“We’re all here because we love David,” – this sentiment noted by Tim Rogers, was the feeling that prevailed throughout the night, as Melbourne Symphony Orchestra performed ‘David Bowie: Nothing Has Changed’ inside the spectacular walls of Hamer Hall. It’s no easy feat to attempt to encapsulate the bewildering scope of David Bowie‘s musical contributions to the world. Through his days of Ziggy Stardust, the Thin White Duke, to the Berlin Trilogy, he was pop music’s greatest chameleon.
Through the night, Rogers was joined by the likes of iOTA, Deborah Conway, Adalita and Steve Kilbey as they covered David’s most beloved hits through the ages, up until his tragic passing earlier this year. Conway as always was the consummate professional, having 30 years experience in the Australian music scene, she took David’s classics and made them her own. Her husky vocals paired perfectly with ‘Ziggy Stardust’ and accompanied by piano, sang a beautiful minimalist rendition of ‘Oh You Pretty Things’.
While Adalita was an energy-packed delight, her voice really gave an interesting curve to Bowie’s signature sound. Following on from featuring in the dedication concert of Patti Smith’s ‘Horses’, proving Adalita as somewhat of a chameleon herself. She was perfectly cool in ‘Rebel, Rebel’ and exuded swag as she worked the stage and brought the Magic Dirt rock-sensibility to the evening.
Kilbey‘s voice best befitted the vocal tone of David, but he did struggle in some of the later performances, as his vocals strained. But he was pitch perfect on ‘China Girl’, accompanied by impressive vocalist Robyn Loau. While ‘Station to Station’ was Kilbey at his effervescent best, in an impassioned plea to the audience.
iOTA donned in Bowie ‘Ashes to Ashes’ fabulousness was a standout. Drawing in eyes the entire night, in his theatrical and artistic interpretation, his booming voice burst through the noise and demanded attention. Kicking off the evening with climactic anthem Bowie’s ‘Space Oddity’, iOTA’s seering deep vocals cut through the room like a knife, taking the audience on a journey outside the big blue, descending away from planet earth.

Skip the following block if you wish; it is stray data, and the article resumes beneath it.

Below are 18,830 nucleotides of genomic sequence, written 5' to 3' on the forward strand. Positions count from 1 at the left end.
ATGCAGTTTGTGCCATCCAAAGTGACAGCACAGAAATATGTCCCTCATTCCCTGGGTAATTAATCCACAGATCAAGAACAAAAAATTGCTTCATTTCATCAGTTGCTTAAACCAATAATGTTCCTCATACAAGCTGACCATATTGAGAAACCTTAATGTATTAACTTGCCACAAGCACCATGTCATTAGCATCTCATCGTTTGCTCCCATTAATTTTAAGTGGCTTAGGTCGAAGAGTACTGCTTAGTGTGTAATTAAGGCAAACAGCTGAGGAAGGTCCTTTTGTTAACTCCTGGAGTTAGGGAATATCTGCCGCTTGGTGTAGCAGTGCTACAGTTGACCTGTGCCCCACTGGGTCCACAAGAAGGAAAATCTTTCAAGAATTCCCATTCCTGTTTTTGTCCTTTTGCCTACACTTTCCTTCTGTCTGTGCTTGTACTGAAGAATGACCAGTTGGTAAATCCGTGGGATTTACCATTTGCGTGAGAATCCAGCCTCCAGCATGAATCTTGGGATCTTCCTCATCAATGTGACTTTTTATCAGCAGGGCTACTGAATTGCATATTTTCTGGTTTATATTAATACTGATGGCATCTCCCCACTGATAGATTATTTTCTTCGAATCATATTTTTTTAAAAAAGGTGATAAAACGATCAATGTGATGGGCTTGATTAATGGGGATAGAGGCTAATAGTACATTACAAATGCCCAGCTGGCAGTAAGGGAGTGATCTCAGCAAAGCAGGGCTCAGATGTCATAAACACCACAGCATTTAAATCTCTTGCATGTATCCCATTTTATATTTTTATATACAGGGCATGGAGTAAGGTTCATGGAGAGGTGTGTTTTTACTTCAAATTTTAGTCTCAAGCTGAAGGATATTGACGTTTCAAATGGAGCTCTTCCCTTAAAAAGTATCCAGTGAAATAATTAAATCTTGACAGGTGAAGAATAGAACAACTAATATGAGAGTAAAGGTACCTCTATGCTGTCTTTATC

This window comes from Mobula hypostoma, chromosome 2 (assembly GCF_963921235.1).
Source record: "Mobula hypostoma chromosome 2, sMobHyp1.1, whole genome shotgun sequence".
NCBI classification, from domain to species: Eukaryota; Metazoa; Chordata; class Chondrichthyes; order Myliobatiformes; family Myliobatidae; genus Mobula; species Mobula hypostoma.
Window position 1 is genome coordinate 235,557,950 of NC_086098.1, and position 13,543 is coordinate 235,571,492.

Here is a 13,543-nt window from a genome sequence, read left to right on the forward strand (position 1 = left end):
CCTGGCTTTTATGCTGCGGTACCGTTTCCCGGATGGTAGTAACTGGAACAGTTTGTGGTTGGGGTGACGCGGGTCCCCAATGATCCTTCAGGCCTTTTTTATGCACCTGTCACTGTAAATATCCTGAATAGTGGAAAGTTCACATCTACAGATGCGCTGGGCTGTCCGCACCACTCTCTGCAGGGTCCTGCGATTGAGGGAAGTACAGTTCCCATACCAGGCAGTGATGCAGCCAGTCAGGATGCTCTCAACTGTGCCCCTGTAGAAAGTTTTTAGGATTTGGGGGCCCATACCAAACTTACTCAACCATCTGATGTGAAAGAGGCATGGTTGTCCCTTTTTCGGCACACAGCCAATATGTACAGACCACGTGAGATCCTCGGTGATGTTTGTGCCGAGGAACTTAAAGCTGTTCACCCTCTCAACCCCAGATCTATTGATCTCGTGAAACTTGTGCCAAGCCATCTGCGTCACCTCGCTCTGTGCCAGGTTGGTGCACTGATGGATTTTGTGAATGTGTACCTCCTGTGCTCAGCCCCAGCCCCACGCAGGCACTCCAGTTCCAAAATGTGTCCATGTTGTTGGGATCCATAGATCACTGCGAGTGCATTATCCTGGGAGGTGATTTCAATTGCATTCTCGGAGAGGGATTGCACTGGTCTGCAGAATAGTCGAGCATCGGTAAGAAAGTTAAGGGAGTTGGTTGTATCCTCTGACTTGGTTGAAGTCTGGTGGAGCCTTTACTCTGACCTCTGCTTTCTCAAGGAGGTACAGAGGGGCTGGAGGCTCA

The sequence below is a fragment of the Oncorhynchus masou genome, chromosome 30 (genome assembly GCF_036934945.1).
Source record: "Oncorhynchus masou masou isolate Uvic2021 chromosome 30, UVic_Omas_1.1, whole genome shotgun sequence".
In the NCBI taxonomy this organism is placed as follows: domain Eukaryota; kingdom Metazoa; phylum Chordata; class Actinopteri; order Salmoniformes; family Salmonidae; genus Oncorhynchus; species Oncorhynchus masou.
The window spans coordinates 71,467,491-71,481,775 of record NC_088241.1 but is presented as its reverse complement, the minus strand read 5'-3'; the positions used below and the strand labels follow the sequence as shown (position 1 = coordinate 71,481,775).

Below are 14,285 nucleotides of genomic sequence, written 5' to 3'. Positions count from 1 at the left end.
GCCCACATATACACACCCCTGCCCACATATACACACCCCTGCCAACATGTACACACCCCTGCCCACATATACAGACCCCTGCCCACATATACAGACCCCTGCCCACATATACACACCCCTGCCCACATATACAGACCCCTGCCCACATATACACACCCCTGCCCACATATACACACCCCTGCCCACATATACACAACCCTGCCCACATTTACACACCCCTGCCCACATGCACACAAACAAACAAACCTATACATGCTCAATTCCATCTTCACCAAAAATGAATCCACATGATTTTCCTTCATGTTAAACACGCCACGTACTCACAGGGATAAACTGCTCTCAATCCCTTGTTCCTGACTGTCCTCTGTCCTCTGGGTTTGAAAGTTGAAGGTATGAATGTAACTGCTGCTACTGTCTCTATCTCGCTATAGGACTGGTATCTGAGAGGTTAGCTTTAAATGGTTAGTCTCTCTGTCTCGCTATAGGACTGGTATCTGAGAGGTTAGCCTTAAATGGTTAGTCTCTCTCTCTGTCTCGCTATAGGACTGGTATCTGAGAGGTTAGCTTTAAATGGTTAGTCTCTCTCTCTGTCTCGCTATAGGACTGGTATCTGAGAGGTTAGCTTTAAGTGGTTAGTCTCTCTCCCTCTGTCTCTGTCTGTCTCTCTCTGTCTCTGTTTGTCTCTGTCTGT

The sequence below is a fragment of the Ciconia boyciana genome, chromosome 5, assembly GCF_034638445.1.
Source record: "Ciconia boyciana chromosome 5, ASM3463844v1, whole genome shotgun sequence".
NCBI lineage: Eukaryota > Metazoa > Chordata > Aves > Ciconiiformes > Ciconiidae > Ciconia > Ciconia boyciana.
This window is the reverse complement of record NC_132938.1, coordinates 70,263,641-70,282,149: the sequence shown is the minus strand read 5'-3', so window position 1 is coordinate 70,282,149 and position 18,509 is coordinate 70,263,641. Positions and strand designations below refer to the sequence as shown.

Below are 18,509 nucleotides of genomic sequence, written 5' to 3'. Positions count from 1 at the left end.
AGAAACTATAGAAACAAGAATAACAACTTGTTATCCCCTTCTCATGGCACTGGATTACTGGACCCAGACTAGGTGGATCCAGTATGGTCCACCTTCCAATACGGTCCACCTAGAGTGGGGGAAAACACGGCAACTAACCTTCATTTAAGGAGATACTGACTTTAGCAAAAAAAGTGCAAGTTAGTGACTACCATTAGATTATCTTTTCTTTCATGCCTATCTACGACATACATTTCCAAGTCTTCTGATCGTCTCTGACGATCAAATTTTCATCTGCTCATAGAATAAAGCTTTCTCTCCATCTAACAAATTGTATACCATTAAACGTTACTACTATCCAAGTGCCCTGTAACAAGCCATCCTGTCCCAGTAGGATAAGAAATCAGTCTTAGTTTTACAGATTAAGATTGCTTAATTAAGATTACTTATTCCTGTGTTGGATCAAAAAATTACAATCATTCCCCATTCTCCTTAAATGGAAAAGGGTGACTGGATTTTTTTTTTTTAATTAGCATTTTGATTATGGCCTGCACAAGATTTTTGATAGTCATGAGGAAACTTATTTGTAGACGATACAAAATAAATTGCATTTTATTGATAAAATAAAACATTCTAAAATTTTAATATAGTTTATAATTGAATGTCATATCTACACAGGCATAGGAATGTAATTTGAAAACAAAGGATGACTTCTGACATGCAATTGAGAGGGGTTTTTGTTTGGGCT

His stripped-back version of ‘Life on Mars’ closing the first act, left not a dry eye in sight. On a dark shadowed stage, illuminated in a spotlight and animated in motion, his roaring but delicate vocals were something to be witnessed.
The pinnacles of the night were found during the more somber numbers. While Rogers exceeded himself in the faster-paced songs, his highlight was a devastating rendition of ‘Lazarus’, bathed in sorrow and longing for a last breathe. Rogers wringed down the microphone, gasping through each painful note. It was agonising to watch but no one would dare look away.
The servings of duets were not always on par. While ‘Sorrow’ by Rogers and Adalita fizzled out a bit, ‘Suffragette City’ with iOTA and Conway was a party-starter. ‘Fame’ with Conway donning a blonde wig and Rogers in a Thin White Duke hat, was also a fun number and played with Bowie comedic disposition.
The Melbourne Symphony Orchestra was expectantly pitch perfect, the strings particularly thriving in the opening to ‘Station to Station’. Lighting was thoughtfully engineered, with Bowie’s trademark lightning bolt standing high and shining bright above Hamer Hall, as colour, saturation and brightness were utilised in spades.
The night being so split by interpretation, costume and performance, did give the evening a disjointed feeling. A smaller number of artists may have given the overall night more cohesiveness. Similar to having too many cooks in the kitchen, the night perhaps had too many dedicators in the dedication. But this feels appropriate for a man who wore so many guises in his lifetime, and Nothing Has Changed was a wholly enjoyable night filled with some truly powerful and spellbinding moments.
David Bowie: Nothing Has Changed was performed by the Melbourne Symphony Orchestra and guests at the Hamer Hall from the 15th to the 17th of October. Visit the website here. It waspresented by Melbourne Festival along with the MSO
The reviewer attended the performance on the 17th October.
Feature Image by Robert Catto.